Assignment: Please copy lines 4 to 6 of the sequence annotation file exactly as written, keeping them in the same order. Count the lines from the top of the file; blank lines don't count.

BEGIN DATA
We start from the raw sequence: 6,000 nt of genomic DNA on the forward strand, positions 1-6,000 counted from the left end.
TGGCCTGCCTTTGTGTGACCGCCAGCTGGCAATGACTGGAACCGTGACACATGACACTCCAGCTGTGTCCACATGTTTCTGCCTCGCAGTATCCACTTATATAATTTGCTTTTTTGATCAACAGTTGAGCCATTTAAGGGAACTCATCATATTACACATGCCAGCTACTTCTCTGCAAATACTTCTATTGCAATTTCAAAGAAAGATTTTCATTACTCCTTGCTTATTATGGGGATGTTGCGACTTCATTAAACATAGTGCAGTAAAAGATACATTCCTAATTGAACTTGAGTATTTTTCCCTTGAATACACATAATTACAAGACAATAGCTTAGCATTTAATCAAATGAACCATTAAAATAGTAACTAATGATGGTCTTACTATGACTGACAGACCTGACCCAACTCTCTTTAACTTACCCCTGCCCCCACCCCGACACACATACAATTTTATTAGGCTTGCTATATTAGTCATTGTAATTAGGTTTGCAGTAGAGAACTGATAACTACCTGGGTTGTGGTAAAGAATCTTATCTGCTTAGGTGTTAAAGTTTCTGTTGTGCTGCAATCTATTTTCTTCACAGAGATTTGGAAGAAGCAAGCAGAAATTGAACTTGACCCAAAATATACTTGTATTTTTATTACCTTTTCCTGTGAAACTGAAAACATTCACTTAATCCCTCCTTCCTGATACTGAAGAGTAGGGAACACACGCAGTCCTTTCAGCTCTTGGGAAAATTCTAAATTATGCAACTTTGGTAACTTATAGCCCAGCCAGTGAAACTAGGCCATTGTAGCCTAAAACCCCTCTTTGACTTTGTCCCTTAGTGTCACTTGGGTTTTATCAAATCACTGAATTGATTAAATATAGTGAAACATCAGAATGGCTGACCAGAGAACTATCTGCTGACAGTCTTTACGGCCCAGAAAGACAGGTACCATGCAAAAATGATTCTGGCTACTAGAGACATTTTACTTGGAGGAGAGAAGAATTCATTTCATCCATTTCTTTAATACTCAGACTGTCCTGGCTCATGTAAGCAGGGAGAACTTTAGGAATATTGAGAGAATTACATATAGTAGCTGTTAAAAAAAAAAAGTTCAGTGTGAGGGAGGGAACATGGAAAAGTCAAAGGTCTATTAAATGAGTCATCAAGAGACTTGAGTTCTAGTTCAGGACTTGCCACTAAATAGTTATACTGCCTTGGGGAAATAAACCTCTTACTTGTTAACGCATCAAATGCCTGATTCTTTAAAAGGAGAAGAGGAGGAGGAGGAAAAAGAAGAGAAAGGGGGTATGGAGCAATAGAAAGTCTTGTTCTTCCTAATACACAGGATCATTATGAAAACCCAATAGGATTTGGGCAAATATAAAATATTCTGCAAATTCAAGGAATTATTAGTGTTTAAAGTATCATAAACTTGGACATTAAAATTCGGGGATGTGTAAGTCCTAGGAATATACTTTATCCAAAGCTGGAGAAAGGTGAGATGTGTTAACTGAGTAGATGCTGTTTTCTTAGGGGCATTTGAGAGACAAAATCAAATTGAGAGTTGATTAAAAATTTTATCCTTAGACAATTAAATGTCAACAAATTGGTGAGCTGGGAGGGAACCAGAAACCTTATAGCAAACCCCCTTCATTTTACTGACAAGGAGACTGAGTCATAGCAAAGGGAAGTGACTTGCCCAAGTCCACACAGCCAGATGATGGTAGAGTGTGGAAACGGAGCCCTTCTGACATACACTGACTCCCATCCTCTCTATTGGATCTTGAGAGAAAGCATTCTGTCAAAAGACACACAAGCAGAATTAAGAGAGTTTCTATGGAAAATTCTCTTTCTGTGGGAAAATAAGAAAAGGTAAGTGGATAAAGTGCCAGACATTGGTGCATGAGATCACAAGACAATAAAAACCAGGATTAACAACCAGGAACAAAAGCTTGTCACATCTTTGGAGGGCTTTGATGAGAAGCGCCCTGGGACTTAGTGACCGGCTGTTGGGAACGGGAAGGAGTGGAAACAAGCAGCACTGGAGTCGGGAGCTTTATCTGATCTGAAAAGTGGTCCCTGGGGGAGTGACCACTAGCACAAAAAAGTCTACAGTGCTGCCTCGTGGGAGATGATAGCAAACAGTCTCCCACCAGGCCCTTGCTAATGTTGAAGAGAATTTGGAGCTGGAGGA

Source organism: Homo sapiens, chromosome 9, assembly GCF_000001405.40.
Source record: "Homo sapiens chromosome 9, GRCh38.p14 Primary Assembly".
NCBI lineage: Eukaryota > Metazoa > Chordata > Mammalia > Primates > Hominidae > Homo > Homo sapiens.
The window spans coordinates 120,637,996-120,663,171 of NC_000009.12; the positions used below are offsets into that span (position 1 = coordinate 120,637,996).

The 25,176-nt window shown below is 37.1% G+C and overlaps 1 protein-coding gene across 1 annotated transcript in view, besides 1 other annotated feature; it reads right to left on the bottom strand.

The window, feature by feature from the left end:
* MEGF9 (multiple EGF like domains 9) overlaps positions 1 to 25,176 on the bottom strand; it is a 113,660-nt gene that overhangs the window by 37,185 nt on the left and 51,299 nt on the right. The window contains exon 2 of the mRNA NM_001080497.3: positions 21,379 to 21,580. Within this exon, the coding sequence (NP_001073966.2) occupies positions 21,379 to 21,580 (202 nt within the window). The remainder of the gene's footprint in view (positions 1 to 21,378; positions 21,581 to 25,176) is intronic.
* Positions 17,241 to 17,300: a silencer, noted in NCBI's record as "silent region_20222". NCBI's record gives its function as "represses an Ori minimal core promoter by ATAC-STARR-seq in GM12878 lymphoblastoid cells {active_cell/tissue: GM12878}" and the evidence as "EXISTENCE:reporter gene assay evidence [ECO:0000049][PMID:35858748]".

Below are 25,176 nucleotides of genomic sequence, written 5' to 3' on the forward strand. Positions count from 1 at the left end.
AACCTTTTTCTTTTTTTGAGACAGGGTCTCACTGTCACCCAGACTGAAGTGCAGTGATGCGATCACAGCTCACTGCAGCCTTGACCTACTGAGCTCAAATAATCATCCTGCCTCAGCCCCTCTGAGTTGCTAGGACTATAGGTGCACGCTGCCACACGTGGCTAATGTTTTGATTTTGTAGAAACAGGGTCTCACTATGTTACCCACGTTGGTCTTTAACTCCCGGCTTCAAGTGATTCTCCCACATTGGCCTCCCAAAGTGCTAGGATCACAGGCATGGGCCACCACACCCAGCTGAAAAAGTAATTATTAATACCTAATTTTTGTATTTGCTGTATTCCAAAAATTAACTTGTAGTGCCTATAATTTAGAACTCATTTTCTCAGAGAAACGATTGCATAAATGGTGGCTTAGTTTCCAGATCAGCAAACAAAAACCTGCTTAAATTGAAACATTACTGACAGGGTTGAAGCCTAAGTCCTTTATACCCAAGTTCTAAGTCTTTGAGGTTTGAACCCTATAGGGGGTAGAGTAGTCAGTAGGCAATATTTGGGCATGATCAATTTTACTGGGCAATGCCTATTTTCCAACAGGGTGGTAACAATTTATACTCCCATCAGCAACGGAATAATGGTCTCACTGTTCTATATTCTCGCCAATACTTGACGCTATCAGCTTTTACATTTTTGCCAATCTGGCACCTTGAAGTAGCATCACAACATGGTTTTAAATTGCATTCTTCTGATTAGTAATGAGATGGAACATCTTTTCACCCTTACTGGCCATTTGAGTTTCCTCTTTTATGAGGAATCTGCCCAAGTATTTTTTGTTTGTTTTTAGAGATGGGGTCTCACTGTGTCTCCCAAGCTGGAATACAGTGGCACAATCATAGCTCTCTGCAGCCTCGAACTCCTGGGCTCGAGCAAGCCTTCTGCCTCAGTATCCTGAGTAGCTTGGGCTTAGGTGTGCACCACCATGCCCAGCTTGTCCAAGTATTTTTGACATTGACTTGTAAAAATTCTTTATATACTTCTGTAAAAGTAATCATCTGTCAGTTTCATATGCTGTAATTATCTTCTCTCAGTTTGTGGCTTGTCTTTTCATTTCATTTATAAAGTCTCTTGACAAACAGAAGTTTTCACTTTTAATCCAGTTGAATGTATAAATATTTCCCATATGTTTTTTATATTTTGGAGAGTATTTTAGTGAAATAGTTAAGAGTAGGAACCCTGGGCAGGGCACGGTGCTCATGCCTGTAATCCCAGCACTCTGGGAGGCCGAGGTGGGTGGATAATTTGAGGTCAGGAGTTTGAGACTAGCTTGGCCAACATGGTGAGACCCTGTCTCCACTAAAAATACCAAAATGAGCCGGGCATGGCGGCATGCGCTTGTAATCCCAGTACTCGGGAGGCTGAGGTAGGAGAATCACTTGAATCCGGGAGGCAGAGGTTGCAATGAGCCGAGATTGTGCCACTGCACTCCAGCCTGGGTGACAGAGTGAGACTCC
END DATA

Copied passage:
Source record: "Homo sapiens chromosome 9, GRCh38.p14 Primary Assembly".
NCBI lineage: Eukaryota > Metazoa > Chordata > Mammalia > Primates > Hominidae > Homo > Homo sapiens.
The window spans coordinates 120,637,996-120,663,171 of NC_000009.12; the positions used below are offsets into that span (position 1 = coordinate 120,637,996).